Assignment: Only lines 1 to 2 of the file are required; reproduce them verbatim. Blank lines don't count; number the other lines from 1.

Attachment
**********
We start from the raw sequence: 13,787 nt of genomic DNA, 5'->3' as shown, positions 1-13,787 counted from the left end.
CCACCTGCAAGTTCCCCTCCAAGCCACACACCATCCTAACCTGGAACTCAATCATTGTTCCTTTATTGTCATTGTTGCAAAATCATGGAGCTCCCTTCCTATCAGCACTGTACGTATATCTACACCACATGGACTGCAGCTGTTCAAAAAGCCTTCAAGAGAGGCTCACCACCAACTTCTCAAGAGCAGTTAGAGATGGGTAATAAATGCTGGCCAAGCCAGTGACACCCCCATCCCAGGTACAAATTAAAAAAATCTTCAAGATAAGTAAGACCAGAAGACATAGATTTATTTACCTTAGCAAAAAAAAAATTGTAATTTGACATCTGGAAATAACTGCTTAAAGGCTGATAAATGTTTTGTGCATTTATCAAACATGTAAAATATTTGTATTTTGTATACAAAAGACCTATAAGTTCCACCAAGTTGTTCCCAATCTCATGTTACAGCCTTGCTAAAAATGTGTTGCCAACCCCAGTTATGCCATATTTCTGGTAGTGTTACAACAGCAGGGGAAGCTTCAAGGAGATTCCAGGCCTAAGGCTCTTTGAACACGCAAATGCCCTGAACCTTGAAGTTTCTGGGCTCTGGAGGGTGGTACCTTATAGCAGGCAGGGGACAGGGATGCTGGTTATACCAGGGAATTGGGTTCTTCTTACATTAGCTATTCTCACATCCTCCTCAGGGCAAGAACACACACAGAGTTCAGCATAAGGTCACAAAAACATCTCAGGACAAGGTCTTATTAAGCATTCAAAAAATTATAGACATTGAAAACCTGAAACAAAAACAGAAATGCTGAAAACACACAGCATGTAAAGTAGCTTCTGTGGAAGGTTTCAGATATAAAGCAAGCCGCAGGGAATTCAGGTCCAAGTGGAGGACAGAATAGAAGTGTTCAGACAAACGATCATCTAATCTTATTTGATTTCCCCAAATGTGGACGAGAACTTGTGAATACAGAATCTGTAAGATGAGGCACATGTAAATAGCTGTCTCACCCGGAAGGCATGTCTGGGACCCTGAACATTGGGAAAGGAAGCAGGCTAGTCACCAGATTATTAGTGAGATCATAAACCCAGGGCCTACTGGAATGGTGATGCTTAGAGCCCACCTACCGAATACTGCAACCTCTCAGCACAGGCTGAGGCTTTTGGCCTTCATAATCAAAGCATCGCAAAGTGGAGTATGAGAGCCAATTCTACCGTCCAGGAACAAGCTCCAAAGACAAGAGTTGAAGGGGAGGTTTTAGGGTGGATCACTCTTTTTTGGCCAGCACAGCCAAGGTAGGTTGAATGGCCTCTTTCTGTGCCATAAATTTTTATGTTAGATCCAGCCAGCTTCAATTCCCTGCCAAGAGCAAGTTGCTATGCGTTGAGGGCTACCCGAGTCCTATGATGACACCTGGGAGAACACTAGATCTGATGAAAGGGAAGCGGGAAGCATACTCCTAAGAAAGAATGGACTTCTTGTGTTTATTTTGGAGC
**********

We start from the raw sequence: 13,787 nt of genomic DNA, 5'->3' as shown, positions 1-13,787 counted from the left end.
CCACCTGCAAGTTCCCCTCCAAGCCACACACCATCCTAACCTGGAACTCAATCATTGTTCCTTTATTGTCATTGTTGCAAAATCATGGAGCTCCCTTCCTATCAGCACTGTACGTATATCTACACCACATGGACTGCAGCTGTTCAAAAAGCCTTCAAGAGAGGCTCACCACCAACTTCTCAAGAGCAGTTAGAGATGGGTAATAAATGCTGGCCAAGCCAGTGACACCCCCATCCCAGGTACAAATTAAAAAAATCTTCAAGATAAGTAAGACCAGAAGACATAGATTTATTTACCTTAGCAAAAAAAAAATTGTAATTTGACATCTGGAAATAACTGCTTAAAGGCTGATAAATGTTTTGTGCATTTATCAAACATGTAAAATATTTGTATTTTGTATACAAAAGACCTATAAGTTCCACCAAGTTGTTCCCAATCTCATGTTACAGCCTTGCTAAAAATGTGTTGCCAACCCCAGTTATGCCATATTTCTGGTAGTGTTACAACAGCAGGGGAAGCTTCAAGGAGATTCCAGGCCTAAGGCTCTTTGAACACGCAAATGCCCTGAACCTTGAAGTTTCTGGGCTCTGGAGGGTGGTACCTTATAGCAGGCAGGGGACAGGGATGCTGGTTATACCAGGGAATTGGGTTCTTCTTACATTAGCTATTCTCACATCCTCCTCAGGGCAAGAACACACACAGAGTTCAGCATAAGGTCACAAAAACATCTCAGGACAAGGTCTTATTAAGCATTCAAAAAATTATAGACATTGAAAACCTGAAACAAAAACAGAAATGCTGAAAACACACAGCATGTAAAGTAGCTTCTGTGGAAGGTTTCAGATATAAAGCAAGCCGCAGGGAATTCAGGTCCAAGTGGAGGACAGAATAGAAGTGTTCAGACAAACGATCATCTAATCTTATTTGATTTCCCCAAATGTGGACGAGAACTTGTGAATACAGAATCTGTAAGATGAGGCACATGTAAATAGCTGTCTCACCCGGAAGGCATGTCTGGGACCCTGAACATTGGGAAAGGAAGCAGGCTAGTCACCAGATTATTAGTGAGATCATAAACCCAGGGCCTACTGGAATGGTGATGCTTAGAGCCCACCTACCGAATACTGCAACCTCTCAGCACAGGCTGAGGCTTTTGGCCTTCATAATCAAAGCATCGCAAAGTGGAGTATGAGAGCCAATTCTACCGTCCAGGAACAAGCTCCAAAGACAAGAGTTGAAGGGGAGGTTTTAGGGTGGATCACTCTTTTTTGGCCAGCACAGCCAAGGTAGGTTGAATGGCCTCTTTCTGTGCCATAAATTTTTATGTTAGATCCAGCCAGCTTCAATTCCCTGCCAAGAGCAAGTTGCTATGCGTTGAGGGCTACCCGAGTCCTATGATGACACCTGGGAGAACACTAGATCTGATGAAAGGGAAGCGGGAAGCATACTCCTAAGAAAGAATGGACTTCTTGTGTTTATTTTGGAGC